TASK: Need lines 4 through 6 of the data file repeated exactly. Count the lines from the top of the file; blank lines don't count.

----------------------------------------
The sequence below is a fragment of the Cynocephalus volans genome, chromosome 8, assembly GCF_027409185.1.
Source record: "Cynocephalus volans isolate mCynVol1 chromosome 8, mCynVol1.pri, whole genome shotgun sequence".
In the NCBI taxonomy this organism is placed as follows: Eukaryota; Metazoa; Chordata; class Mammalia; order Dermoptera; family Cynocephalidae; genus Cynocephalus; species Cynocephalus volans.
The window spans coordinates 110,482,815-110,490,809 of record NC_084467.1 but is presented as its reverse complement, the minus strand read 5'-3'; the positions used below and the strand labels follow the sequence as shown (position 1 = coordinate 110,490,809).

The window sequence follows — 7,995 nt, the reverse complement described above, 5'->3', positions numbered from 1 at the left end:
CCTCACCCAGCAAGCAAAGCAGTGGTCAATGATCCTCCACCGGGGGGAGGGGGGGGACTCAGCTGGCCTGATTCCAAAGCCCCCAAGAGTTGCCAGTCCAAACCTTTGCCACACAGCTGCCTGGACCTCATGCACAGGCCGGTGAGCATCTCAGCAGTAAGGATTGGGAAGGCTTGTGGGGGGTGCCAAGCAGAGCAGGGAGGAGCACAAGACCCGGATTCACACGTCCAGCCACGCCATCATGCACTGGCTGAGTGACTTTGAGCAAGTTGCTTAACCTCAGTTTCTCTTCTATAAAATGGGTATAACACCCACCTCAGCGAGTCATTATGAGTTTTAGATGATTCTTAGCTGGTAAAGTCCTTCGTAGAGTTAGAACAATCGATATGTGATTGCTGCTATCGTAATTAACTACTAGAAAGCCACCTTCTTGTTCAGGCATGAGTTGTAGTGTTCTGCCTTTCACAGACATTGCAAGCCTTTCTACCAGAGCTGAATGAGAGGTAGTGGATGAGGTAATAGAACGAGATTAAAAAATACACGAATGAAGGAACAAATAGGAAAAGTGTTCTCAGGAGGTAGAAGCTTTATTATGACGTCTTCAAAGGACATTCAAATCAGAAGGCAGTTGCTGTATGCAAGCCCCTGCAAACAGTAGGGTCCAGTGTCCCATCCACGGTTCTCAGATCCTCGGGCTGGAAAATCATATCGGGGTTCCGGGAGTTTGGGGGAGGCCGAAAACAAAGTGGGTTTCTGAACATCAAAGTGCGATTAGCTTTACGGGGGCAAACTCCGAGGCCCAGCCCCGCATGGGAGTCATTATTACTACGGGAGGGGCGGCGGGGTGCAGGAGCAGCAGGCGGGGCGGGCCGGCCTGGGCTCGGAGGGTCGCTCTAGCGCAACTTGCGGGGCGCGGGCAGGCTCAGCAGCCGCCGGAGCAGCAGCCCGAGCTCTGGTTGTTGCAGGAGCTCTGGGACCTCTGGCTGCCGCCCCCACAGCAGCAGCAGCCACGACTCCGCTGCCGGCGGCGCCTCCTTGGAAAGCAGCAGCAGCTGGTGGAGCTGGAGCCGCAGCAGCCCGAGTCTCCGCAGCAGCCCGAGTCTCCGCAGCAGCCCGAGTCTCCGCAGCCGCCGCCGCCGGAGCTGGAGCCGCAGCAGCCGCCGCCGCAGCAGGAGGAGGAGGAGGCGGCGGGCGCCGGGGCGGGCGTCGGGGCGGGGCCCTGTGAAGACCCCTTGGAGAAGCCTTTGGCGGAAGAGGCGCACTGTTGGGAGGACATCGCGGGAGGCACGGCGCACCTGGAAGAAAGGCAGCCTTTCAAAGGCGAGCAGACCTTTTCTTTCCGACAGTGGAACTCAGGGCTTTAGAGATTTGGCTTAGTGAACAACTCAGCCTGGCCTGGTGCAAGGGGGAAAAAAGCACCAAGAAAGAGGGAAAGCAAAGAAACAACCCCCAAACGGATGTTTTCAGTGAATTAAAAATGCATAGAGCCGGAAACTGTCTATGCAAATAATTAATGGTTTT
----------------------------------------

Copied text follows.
The window spans coordinates 110,482,815-110,490,809 of record NC_084467.1 but is presented as its reverse complement, the minus strand read 5'-3'; the positions used below and the strand labels follow the sequence as shown (position 1 = coordinate 110,490,809).

The window sequence follows — 7,995 nt, the reverse complement described above, 5'->3', positions numbered from 1 at the left end:
CCTCACCCAGCAAGCAAAGCAGTGGTCAATGATCCTCCACCGGGGGGAGGGGGGGGACTCAGCTGGCCTGATTCCAAAGCCCCCAAGAGTTGCCAGTCCAAACCTTTGCCACACAGCTGCCTGGACCTCATGCACAGGCCGGTGAGCATCTCAGCAGTAAGGATTGGGAAGGCTTGTGGGGGGTGCCAAGCAGAGCAGGGAGGAGCACAAGACCCGGATTCACACGTCCAGCCACGCCATCATGCACTGGCTGAGTGACTTTGAGCAAGTTGCTTAACCTCAGTTTCTCTTCTATAAAATGGGTATAACACCCACCTCAGCGAGTCATTATGAGTTTTAGATGATTCTTAGCTGGTAAAGTCCTTCGTAGAGTTAGAACAATCGATATGTGATTGCTGCTATCGTAATTAACTACTAGAAAGCCACCTTCTTGTTCAGGCATGAGTTGTAGTGTTCTGCCTTTCACAGACATTGCAAGCCTTTCTACCAGAGCTGAATGAGAGGTAGTGGATGAGGTAATAGAACGAGATTAAAAAATACACGAATGAAGGAACAAATAGGAAAAGTGTTCTCAGGAGGTAGAAGCTTTATTATGACGTCTTCAAAGGACATTCAAATCAGAAGGCAGTTGCTGTATGCAAGCCCCTGCAAACAGTAGGGTCCAGTGTCCCATCCACGGTTCTCAGATCCTCGGGCTGGAAAATCATATCGGGGTTCCGGGAGTTTGGGGGAGGCCGAAAACAAAGTGGGTTTCTGAACATCAAAGTGCGATTAGCTTTACGGGGGCAAACTCCGAGGCCCAGCCCCGCATGGGAGTCATTATTACTACGGGAGGGGCGGCGGGGTGCAGGAGCAGCAGGCGGGGCGGGCCGGCCTGGGCTCGGAGGGTCGCTCTAGCGCAACTTGCGGGGCGCGGGCAGGCTCAGCAGCCGCCGGAGCAGCAGCCCGAGCTCTGGTTGTTGCAGGAGCTCTGGGACCTCTGGCTGCCGCCCCCACAGCAGCAGCAGCCACGACTCCGCTGCCGGCGGCGCCTCCTTGGAAAGCAGCAGCAGCTGGTGGAGCTGGAGCCGCAGCAGCCCGAGTCTCCGCAGCAGCCCGAGTCTCCGCAGCAGCCCGAGTCTCCGCAGCCGCCGCCGCCGGAGCTGGAGCCGCAGCAGCCGCCGCCGCAGCAGGAGGAGGAGGAGGCGGCGGGCGCCGGGGCGGGCGTCGGGGCGGGGCCCTGTGAAGACCCCTTGGAGAAGCCTTTGGCGGAAGAGGCGCACTGTTGGGAGGACATCGCGGGAGGCACGGCGCACCTGGAAGAAAGGCAGCCTTTCAAAGGCGAGCAGACCTTTTCTTTCCGACAGTGGAACTCAGGGCTTTAGAGATTTGGCTTAGTGAACAACTCAGCCTGGCCTGGTGCAAGGGGGAAAAAAGCACCAAGAAAGAGGGAAAGCAAAGAAACAACCCCCAAACGGATGTTTTCAGTGAATTAAAAATGCATAGAGCCGGAAACTGTCTATGCAAATAATTAATGGTTTT